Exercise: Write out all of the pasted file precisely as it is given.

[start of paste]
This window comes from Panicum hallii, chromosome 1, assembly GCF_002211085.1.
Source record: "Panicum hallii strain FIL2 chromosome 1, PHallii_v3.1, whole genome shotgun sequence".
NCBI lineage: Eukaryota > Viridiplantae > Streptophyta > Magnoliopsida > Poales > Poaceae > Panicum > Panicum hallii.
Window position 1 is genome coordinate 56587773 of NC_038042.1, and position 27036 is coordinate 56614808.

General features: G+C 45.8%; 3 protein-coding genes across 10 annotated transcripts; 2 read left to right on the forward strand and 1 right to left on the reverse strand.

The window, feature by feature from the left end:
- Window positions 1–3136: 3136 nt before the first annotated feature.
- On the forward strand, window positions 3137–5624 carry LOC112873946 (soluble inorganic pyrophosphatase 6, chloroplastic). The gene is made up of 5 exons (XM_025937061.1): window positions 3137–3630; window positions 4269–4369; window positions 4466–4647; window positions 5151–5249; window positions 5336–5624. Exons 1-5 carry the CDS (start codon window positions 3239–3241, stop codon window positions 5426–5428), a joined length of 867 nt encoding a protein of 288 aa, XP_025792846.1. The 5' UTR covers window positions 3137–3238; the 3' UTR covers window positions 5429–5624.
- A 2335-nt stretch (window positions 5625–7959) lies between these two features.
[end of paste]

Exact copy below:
This window comes from Panicum hallii, chromosome 1, assembly GCF_002211085.1.
Source record: "Panicum hallii strain FIL2 chromosome 1, PHallii_v3.1, whole genome shotgun sequence".
NCBI lineage: Eukaryota > Viridiplantae > Streptophyta > Magnoliopsida > Poales > Poaceae > Panicum > Panicum hallii.
Window position 1 is genome coordinate 56587773 of NC_038042.1, and position 27036 is coordinate 56614808.

General features: G+C 45.8%; 3 protein-coding genes across 10 annotated transcripts; 2 read left to right on the forward strand and 1 right to left on the reverse strand.

The window, feature by feature from the left end:
- Window positions 1–3136: 3136 nt before the first annotated feature.
- On the forward strand, window positions 3137–5624 carry LOC112873946 (soluble inorganic pyrophosphatase 6, chloroplastic). The gene is made up of 5 exons (XM_025937061.1): window positions 3137–3630; window positions 4269–4369; window positions 4466–4647; window positions 5151–5249; window positions 5336–5624. Exons 1-5 carry the CDS (start codon window positions 3239–3241, stop codon window positions 5426–5428), a joined length of 867 nt encoding a protein of 288 aa, XP_025792846.1. The 5' UTR covers window positions 3137–3238; the 3' UTR covers window positions 5429–5624.
- A 2335-nt stretch (window positions 5625–7959) lies between these two features.